The benchmark price for a single family detached home in New West reached $1,035,600 in December. That’s a .9 per cent increase over November and 18.7 per cent higher than December, 2015. Townhouses were up 4.6 per cent over the month prior, 20 per cent more than a year ago; and the benchmark price for condos increased .2 per cent to $380,700, 22.6 per cent more than the end of last year. Overall, the benchmark price for a typical property in New West increased .6 per cent over November, 21.2 per cent more than a year ago.

Slight price increases New Westminster in December finished a busy year for Vancouver real estate

The benchmark price for condos in New Westminster increased .2 per cent in December over the previous month.

 

The benchmark price for residential properties in South Burnaby also increased one per cent in December over November to $858,300. That’s mostly due to a 2.7 per cent bump in the price of condos in the area while townhouses and detached homes dipped slightly.

A busy year for Vancouver real estate was capped by a slight increase in the price of condos in South Burnaby

The benchmark price for condos in South Burnaby went up 2.7 per cent in December over November to end a busy year for Vancouver real estate.

 

Those increases came even though there were fewer listings and sales. They also bucked a slight downward trend across Metro Vancouver where the benchmark price for all properties dipped 1.2 per cent from November.

In North Burnaby the overall benchmark price dipped .5 per cent in December and it was down .4 per cent in East Burnaby.

A general cooling of the real estate market in the last half of 2016 wasn’t enough to keep the year from being the third-highest selling on record, said Dan Morrison, the president of the Real Estate Board of Greater Vancouver. Only 2015 and 2005 recorded more property sales.

“The supply of homes for sale couldn’t keep up with home buyer demand for much of 2016,” said Morrison. “This allowed home sellers to raise their asking price.”

In fact, the benchmark price for all homes in Metro Vancouver reached $897,600 at the end of 2016, 17.8 per cent higher than December, 2015. The benchmark price for a typical single family detached home increased 18.6 per cent over the year to $1,483,500 while townhouses went up 20.4 per cent in 2016 to $661,800 and condos increased 17.3 per cent to $510,300.

Too soon to tell if 2017 will be another busy year for Vancouver real estate

Morrison said while government interventions to temper the frenzy in the local real estate market in the first six months of 2016 may have contributed to lower sales volumes and prices in the last half of the year, it’s still too soon to tell if their impact will continue to be felt into the new year.

“The long-term effects of these actions won’t be fully understood for some time,” said Morrison of the provincial foreign-buyers’ tax that was implemented in August to discourage off-shore speculators and new rules to make it tougher to qualify for a mortgage that were introduced by the federal government in the fall.

Another new measure introduced by the provincial government, a loan program to help first-time homebuyers with their down payment, begins accepting applications on Jan. 17.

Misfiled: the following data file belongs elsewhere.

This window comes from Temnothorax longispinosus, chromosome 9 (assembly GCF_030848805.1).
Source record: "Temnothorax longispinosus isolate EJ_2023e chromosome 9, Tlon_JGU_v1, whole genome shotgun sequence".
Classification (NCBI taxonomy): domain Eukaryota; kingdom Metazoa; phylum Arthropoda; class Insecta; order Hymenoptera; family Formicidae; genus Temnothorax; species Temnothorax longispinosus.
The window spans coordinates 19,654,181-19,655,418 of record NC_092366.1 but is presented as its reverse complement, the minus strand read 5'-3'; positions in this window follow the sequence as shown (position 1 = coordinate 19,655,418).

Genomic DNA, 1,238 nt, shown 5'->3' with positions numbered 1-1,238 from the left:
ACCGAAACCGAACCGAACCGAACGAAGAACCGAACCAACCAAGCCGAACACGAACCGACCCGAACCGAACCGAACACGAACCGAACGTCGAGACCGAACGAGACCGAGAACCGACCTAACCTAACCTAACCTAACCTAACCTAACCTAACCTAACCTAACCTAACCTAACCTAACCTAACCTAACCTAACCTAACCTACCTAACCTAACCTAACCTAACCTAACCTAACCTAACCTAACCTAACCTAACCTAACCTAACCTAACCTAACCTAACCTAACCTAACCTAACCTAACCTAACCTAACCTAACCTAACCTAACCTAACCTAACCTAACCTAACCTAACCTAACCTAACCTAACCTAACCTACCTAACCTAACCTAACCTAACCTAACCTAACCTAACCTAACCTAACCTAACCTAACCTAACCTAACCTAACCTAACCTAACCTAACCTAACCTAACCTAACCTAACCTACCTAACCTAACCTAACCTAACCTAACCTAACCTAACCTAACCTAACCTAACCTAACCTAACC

Morrison said the market was under the microscope as sales and prices peaked in the late spring.

“Escalating prices caused by low supply and strong home buyer demand brought more attention to the market then ever before,” said Morrison. “As prices rose in the first half of the year, public debate waged about what was fuelling demand and what should be done to stop it. It was an eventful year for real estate in Metro Vancouver.”

All the stats from a busy year in Vancouver real estate

Wrapping-up our record year

Looking back at the 2016 real estate market

To say the 2016 real estate market in Greater Vancouver was wild and crazy would be an understatement.

The first half of the year was insanely busy as the market exploded. Homes were selling as soon as they hit the market, often after multiple offers, without subjects and above list.

The Lower Mainland has always been a desirable destination for home buyers, but this was off the hook, unsustainable. The 2016 real estate market was already showing signs of cooling down to a more sustainable level when the B.C. government implemented its foreign buyers’ tax. Some areas, like Vancouver’s West Side, felt its chill immediately.

That created a bit of a domino effect that reached into the suburbs as buyers and sellers decided to step aside to see how the market plays out.

The federal government’s new mortgage rules further tempered the market by making it a little tougher to qualify for a mortgage.

Then, in December, the provincial government introduced its new loan program to help first-time homebuyers with their downpayment, beginning in the new year. It’s too soon to tell if the incentive will reignite home sales; but for young people looking to plant roots in their community, every little bit helps. And the Bank of Mom and Dad will no doubt appreciate the relief.

Garbutt + Dumas enjoyed a record year; we sold 140 properties for a total of $98 million. It was hard work. But we still managed to have some fun along the way. Because providing our clients with an enjoyable real estate experience is our passion.